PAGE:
This blog has been translated from the original post at

This blog is part of the event report series on International Open Data Day 2018. On Saturday 3 March, groups from around the world organised over 400 events to celebrate, promote and spread the use of open data. 45 events received additional support through the Open Knowledge International mini-grants scheme, funded by Hivos, SPARC, Mapbox, the Hewlett Foundation and the UK Foreign & Commonwealth Office. The event in this blog was supported through the mini-grants scheme under the Open Research Data theme.

Every year we celebrate opening, promoting using, reusing, disseminating and creating value from open data. This is a simple action that has a great impact for knowledge generation and opportunities for economic, social and cultural development in countries.

Since 2014, in DatosElSalvador we have promoted open data with the vision of contributing to more people and organizations benefiting from open data to generate commercial, social and cultural opportunities. In 2015 we worked with the Transparency Consortium to celebrate Open Data Day for transparency. In 2016, along with the comptroller agencies we hosted Open Data Day to tackle corruption, again with the support of the Consortium. In 2017 we promoted open data for entrepreneurship.

This year, DatosElSalvador, The Next Services and Hub170 joined together to celebrate Open Data Day in el Salvador, with the support of Open Knowledge Interntional we built a unique space to share and experiment with open data and its benefits for research and analysis.

Along with university researchers and civil society organisations, we had a morning full of knowledge and experiences around open research data, definition of roadmaps and technical knowledge to open data and make them available for everyone. We learned about visualization tools, information processing, Creative Commons licensing and especially: opening data!

During the day, we learned about examples of open research data and open academic data, we went through examples of data reuse and learned practically how to open them and visualize them. Every since we started with DatosElSalvador we have tried to use Open Data Day to empower a sector of society with 3 key goals:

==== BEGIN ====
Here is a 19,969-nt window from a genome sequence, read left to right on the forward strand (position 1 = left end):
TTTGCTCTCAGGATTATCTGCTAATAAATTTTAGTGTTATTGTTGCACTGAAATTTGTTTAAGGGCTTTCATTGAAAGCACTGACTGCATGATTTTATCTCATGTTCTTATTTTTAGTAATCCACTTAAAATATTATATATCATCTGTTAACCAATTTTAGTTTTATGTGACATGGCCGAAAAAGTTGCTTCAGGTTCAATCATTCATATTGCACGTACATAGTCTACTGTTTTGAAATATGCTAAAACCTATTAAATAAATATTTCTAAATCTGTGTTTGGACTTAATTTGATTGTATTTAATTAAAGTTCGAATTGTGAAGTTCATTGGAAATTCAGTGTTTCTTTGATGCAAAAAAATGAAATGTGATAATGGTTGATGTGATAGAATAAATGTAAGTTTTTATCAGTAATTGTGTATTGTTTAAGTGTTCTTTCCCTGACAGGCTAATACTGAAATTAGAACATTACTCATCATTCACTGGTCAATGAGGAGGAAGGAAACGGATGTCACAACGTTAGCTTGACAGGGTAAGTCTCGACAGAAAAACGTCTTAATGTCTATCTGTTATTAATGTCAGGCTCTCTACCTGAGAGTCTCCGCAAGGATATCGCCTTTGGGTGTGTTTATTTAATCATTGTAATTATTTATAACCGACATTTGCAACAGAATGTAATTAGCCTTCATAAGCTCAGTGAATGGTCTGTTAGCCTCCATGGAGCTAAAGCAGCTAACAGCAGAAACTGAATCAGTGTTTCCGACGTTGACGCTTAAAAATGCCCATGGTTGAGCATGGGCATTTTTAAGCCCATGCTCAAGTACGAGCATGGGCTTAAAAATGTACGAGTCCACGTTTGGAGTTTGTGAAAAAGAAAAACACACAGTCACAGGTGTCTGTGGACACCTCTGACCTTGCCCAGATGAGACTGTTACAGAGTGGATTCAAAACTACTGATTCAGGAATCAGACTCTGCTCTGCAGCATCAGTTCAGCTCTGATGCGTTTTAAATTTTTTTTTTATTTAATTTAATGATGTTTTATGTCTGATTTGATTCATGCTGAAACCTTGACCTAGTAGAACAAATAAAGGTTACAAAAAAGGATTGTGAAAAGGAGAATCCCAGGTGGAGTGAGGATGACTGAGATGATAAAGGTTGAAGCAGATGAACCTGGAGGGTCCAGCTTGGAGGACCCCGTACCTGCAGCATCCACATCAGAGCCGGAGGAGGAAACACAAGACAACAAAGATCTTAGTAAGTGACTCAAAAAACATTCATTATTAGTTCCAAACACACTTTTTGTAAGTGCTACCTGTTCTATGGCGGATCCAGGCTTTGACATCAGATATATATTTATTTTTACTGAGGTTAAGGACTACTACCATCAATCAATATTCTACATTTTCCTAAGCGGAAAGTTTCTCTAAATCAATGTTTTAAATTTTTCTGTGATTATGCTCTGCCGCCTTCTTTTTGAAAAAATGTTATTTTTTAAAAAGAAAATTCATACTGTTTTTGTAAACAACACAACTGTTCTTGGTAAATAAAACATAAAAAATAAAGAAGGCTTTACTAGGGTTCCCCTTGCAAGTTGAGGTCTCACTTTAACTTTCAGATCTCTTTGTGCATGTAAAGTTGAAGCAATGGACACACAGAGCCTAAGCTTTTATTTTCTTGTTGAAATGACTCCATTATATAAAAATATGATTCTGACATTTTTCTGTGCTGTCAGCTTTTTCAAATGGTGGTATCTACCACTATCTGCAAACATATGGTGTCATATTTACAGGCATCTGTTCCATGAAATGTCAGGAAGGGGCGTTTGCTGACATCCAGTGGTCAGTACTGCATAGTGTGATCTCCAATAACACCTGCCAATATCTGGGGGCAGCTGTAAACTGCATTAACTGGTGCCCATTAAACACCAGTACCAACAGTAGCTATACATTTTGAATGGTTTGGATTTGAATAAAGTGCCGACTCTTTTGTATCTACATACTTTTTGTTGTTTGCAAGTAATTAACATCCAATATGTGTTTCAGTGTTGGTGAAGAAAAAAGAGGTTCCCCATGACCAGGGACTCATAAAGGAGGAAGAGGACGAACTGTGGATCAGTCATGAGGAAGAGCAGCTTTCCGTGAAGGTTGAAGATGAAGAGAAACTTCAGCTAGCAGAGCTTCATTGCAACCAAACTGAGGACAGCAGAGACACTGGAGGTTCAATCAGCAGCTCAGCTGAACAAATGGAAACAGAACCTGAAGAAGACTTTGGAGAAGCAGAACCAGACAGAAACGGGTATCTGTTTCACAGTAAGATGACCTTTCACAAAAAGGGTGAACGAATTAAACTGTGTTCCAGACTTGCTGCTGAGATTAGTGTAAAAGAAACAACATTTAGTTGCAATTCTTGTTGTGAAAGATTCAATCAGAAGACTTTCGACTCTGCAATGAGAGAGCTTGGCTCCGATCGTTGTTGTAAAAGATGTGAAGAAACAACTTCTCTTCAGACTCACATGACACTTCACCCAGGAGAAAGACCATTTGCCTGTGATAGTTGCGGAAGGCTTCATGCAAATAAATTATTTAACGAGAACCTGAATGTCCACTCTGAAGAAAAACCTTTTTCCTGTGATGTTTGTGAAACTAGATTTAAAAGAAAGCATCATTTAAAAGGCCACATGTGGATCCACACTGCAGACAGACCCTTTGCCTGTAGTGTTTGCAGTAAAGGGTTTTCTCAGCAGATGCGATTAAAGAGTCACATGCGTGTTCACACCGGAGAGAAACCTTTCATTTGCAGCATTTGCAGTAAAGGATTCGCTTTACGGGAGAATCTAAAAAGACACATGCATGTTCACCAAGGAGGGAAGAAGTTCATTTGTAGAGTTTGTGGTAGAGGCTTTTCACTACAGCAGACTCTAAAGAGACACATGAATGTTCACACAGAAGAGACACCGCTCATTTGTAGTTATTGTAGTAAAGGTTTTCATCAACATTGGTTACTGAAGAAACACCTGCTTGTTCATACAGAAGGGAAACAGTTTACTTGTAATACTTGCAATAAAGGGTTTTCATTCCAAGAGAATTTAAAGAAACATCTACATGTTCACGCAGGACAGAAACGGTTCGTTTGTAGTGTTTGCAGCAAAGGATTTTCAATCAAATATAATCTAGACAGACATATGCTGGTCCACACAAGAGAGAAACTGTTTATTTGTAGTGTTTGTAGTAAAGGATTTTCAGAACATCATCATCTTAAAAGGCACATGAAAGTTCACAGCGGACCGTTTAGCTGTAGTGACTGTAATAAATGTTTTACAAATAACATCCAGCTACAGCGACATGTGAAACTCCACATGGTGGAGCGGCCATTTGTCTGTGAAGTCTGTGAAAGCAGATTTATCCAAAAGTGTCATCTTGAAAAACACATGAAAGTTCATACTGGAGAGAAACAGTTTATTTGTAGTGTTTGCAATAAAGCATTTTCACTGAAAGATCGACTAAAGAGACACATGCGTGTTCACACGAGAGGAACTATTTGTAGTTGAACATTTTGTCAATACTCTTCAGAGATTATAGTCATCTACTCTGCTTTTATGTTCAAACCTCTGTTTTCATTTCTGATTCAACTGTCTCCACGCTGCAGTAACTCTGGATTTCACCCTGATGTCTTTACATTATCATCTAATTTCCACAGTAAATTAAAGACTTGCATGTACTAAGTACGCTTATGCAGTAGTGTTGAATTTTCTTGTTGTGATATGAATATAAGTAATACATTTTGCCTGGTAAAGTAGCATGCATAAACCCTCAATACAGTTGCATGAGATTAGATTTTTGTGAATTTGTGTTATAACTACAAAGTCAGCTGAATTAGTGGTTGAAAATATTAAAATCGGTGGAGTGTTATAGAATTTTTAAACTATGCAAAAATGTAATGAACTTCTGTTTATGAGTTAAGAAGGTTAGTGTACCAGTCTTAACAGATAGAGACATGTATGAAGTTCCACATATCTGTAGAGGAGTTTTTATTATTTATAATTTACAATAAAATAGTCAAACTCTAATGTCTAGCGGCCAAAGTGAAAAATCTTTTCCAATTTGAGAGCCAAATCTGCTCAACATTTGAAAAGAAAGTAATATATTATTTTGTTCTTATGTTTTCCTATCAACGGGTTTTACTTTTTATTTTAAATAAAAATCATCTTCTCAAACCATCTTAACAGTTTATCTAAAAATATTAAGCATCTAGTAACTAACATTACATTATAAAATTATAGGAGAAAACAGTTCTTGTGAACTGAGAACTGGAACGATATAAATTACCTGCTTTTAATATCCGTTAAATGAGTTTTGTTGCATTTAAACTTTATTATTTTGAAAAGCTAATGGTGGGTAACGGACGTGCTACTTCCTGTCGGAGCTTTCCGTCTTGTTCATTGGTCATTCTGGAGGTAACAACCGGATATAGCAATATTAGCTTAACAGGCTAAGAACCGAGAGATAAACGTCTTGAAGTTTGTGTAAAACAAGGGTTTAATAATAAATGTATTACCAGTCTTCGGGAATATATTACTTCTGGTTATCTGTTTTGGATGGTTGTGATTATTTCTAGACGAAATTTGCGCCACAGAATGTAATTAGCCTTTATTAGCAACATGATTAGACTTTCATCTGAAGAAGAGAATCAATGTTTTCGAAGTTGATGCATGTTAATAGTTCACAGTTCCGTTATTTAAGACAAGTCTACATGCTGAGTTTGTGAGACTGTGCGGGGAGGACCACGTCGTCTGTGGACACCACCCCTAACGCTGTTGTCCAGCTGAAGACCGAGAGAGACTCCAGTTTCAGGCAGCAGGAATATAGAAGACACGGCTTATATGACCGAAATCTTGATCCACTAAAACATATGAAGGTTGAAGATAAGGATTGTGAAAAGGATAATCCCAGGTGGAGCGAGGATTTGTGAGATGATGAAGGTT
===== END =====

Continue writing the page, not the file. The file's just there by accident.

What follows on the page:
1. More people and organisations opening data! We anxiously wait for the day when strategic sectors of the country’s social, economic and cultural sectors of the country open, reuse and share data to generate a rich, certain, evidence-based and constant knowledge.
  2. More open data! While in DatosElSalvador we work to open data through our portal, we love receiving and spread data from more people and organisations. That’s why when we make data available during Open Data Day we had the goal of feeding the portal and explaining participants how they can use the data available.
  3. More tools to open data! We love it when people talk about open data, but we love even more when they put them to use and learn about tools to use them. That’s wy during the activity we went through different tools and learned to use them.

“Data based research generates more concrete evidence for decision-making” was our motto for Open Data Day in El Salvador. Along with three universities we opened data about economy, education, elections and research, and we organized a panel about the challenges of academic and scientific research and open data. DatosElSalvador is the only open data portal in El Salvador, and we are committed to continue opening data for a community that generates value through their research work.

This event allowed us to identify the new challenges we face as promoters of open data in the country. On one hand we need to foster more meetings to learn about tools and techniques for opening data, as well as good practices for reuse. On the other, we need to encourage data based research by having incentives and/or recommendations for public policies or the generation of more business models. When we defined the topic for this Open Data Day event, we did this with building a baseline in the community on how to create and grow capacities and use the collective inteligence to continue this valuable process of generating knowledge with universities.

We had some strategic allies. Each year we find a topic, community and allies that get together to generate valuable events that allow participants to learn things, not just to know them. The Next Services shared and assessed on techonologies to open and visualise data, and the Hub170 taught us about creative thought and soft skills necessary to build work teams that can do research and create value.

We can’t wait to have a new Open Data Day. In the meantime we renovate our commitment to make of open something valuable!